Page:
Newspaper article International New York Times

Sponsors Back Away Quickly after Sharapova Admits She Failed Drug Test

Newspaper article International New York Times

Sponsors Back Away Quickly after Sharapova Admits She Failed Drug Test

Article excerpt

In suspending their ties with the tennis star, Nike and other companies acted faster than other sponsors had in similar circumstances.

The announcement by the tennis star Maria Sharapova on Monday that she had failed a drug test at the Australian Open was shocking. But perhaps more surprising was how quickly some of her sponsors turned their backs on her.

Just hours after Ms. Sharapova, the world's highest-paid female athlete, admitted that she had tested positive for the recently banned drug meldonium, Nike said it was suspending its relationship with her.

"We are saddened and surprised by the news about Maria Sharapova," the company said, adding that it would "continue to monitor the situation."

Other sponsors quickly followed. Porsche echoed Nike's statement, saying it had decided to "postpone planned activities." The Swiss watchmaker TAG Heuer said it had "suspended negotiations" to extend Ms. Sharapova's contract, which had expired in December.

Not all of Ms. Sharapova's sponsors have suspended their relationships with her. Evian, for one, said only that it would "follow closely the development of the investigation," according to a statement reported by Reuters.

The statements from Nike, TAG Heuer and Porsche were certainly not definitive -- suspending ties is not the same as severing them. But in this fast-paced social media age, will people realize the difference?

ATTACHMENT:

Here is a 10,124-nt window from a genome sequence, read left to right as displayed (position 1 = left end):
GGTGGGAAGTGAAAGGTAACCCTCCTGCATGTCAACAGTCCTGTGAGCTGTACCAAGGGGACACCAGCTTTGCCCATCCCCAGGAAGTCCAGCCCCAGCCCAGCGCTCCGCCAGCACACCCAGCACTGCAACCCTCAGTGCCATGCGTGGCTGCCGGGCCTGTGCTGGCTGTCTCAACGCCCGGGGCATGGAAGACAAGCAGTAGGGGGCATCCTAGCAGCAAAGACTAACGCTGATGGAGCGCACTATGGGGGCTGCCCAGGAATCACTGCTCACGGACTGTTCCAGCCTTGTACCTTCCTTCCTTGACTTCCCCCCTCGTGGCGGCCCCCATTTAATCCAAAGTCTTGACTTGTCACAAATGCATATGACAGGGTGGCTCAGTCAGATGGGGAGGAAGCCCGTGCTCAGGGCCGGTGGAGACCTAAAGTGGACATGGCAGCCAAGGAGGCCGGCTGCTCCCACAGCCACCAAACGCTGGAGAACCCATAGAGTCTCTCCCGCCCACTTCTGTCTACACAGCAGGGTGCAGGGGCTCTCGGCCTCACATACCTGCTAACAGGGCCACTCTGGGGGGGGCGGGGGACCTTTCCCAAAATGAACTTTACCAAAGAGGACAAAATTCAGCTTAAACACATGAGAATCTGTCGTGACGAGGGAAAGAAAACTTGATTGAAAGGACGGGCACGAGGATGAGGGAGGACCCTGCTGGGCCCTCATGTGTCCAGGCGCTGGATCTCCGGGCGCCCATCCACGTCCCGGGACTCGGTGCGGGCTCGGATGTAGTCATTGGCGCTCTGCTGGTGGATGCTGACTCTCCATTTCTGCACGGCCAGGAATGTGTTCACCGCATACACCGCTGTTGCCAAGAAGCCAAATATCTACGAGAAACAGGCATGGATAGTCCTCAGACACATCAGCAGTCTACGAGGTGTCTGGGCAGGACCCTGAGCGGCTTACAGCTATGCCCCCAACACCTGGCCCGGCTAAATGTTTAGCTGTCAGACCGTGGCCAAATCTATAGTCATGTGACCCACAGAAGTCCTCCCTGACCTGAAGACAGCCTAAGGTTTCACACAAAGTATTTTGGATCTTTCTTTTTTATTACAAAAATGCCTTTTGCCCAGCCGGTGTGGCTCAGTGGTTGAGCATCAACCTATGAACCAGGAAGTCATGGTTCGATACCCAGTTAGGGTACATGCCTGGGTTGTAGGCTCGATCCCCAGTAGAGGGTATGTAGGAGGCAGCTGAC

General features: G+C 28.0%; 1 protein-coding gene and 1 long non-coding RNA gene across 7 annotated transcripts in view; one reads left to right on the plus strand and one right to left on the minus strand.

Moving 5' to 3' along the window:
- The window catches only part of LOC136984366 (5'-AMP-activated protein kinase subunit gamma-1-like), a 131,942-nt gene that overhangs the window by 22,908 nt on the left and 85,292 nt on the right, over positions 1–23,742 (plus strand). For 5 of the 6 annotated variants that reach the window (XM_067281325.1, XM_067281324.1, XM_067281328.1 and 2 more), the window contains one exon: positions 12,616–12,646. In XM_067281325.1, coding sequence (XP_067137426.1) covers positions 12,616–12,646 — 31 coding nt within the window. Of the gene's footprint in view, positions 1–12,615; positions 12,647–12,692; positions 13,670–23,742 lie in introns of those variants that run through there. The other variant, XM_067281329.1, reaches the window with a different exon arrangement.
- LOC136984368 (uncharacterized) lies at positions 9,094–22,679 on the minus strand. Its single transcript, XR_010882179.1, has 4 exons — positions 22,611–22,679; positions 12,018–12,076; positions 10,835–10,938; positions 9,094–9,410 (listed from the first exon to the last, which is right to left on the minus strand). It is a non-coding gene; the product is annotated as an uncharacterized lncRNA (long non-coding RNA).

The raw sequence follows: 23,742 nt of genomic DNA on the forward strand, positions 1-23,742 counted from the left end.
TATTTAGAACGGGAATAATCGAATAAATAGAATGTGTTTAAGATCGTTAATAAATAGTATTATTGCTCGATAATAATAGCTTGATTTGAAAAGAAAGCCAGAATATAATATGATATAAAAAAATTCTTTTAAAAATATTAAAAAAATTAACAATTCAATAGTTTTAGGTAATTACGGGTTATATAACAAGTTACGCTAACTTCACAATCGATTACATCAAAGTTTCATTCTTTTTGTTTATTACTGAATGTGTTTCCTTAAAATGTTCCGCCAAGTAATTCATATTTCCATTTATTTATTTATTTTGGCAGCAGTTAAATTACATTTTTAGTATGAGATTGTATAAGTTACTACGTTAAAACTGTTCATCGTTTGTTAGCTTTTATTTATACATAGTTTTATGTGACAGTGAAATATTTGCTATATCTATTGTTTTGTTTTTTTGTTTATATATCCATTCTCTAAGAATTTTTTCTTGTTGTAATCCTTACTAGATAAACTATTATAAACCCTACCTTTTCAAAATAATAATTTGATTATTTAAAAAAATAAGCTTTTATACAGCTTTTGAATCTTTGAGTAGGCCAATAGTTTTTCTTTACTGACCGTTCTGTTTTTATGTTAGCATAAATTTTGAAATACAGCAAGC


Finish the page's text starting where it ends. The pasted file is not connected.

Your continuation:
The swift decisions, even acknowledging their nuance, are still puzzling. After all, isn't Nike the same company that stood by Lance Armstrong for years as he battled doping accusations? More than that, the company publicly defended Mr. Armstrong in 2012 after the United States Anti-Doping Agency released a report that supported the claims.

"Lance has stated his innocence and has been unwavering on this position," Nike said at the time, before dropping him a week later.

Nike has also stood by other athletes in their times of trouble, most notably Tiger Woods and Kobe Bryant. Nike signed an endorsement deal with the quarterback Michael Vick in 2011 after he had served time in prison for his involvement in a dogfighting operation. (The company had dropped him in 2007, but only after he admitted in court papers that he funded the dogfighting ring and helped kill dogs that were underperforming. …

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